Months, maybe years, of doctors and hospitals and physical therapy and chemical-y smells and maybe surgeries. Ugh. I mean, I’d accept it, because what else are you gonna do? Find a new normal, become a disability advocate, talk about what a life-changing event it was and all that sort of thing.
But I hate the idea of the journey in between. All that emotional work, all that trauma, all that growth. I’d rather not.
I think about this a lot because I ride motorcycle.
4. I am afraid I won’t get published and can’t get employed.
Sums it up.
5. I am afraid my son’s SO and I will not get along.
It must be difficult, being the in-laws. You’re older now, presumably more financially established, and your kids are striking out on their own, establishing their own households and doing things by their rules, and you just have to be like, “Okay, I hope I raised my kid well and they can do this. Fly free, don’t be a dick.”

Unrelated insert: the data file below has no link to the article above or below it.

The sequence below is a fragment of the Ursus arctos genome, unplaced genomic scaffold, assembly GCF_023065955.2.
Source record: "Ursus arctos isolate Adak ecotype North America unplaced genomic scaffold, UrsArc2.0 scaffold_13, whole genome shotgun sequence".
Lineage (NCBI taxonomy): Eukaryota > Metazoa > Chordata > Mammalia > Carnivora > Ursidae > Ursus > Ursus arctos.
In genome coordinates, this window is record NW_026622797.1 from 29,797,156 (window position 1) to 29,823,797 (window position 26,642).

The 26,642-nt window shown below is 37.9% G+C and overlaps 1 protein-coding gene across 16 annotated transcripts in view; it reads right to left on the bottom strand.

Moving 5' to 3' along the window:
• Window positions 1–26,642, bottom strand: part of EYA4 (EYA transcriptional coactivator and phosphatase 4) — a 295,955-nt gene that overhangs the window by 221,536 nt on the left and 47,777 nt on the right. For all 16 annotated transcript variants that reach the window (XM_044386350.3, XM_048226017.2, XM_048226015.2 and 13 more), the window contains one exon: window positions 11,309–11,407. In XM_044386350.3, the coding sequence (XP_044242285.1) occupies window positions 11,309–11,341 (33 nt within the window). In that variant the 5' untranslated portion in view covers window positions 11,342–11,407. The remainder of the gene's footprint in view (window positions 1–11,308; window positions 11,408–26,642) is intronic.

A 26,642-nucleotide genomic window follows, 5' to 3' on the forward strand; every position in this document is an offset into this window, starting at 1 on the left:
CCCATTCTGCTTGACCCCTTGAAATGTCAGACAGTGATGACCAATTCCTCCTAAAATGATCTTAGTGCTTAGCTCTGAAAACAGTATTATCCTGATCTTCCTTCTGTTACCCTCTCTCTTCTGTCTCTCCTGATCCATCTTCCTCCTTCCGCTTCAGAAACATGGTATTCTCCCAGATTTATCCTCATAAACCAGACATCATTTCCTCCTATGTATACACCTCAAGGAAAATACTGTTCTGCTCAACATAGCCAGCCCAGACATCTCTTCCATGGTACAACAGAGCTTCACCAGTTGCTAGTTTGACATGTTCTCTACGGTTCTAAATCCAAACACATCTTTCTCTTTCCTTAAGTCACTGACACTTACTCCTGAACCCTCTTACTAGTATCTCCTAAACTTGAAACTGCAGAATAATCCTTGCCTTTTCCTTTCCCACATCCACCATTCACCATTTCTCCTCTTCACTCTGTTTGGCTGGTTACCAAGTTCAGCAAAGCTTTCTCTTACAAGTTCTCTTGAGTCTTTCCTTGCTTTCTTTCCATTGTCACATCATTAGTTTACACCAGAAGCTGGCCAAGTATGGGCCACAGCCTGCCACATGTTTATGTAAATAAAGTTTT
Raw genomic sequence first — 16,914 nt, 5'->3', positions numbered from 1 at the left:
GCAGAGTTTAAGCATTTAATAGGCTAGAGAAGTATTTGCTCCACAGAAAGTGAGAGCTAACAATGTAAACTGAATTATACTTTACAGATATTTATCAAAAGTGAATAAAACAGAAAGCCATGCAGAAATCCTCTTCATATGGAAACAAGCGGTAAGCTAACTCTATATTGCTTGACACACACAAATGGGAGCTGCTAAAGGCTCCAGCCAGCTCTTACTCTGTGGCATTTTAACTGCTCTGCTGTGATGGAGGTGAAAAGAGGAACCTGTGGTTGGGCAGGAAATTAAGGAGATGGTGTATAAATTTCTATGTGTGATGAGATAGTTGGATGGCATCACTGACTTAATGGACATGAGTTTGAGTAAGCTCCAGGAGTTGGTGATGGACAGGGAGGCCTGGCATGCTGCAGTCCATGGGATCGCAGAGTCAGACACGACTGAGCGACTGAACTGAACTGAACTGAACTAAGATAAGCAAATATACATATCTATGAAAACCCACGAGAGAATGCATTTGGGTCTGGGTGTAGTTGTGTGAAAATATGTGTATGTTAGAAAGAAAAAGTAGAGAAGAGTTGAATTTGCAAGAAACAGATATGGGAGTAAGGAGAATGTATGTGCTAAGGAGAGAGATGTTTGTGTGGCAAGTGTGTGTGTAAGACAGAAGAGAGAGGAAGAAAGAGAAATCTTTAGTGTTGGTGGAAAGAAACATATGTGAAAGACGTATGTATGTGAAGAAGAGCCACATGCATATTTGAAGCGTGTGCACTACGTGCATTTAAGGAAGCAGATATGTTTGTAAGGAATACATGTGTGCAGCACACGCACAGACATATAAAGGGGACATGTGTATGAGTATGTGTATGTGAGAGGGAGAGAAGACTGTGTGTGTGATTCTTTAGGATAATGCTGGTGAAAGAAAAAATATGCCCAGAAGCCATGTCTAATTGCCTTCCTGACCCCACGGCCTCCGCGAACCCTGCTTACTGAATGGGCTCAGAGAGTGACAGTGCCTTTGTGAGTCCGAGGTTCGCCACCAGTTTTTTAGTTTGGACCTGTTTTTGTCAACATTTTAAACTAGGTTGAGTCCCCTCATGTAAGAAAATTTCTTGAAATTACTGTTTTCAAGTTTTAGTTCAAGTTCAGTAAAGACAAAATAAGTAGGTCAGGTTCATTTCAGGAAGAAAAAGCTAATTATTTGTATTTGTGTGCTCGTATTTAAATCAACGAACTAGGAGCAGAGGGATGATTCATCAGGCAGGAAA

But what if my son goes and finds a nice SO, and I just have literally nothing in common with them? Like … nothing?
I mean, I have this amazing friend that I adore, right? And we have so many interests in common, and every time we hang out we have a blast. So it seems reasonable that we would love all of each others friends, right? Wrong. Instead, every time she’s met my friends, she’s been a little kinda underwhelmed, and every time I’ve met her friends, I’ve been a little kinda underwhelmed. It’s like our friendship is the two overlapping parts of a Venn Diagram of friendship, and everyone else befriended by either of us falls outside those overlapping areas.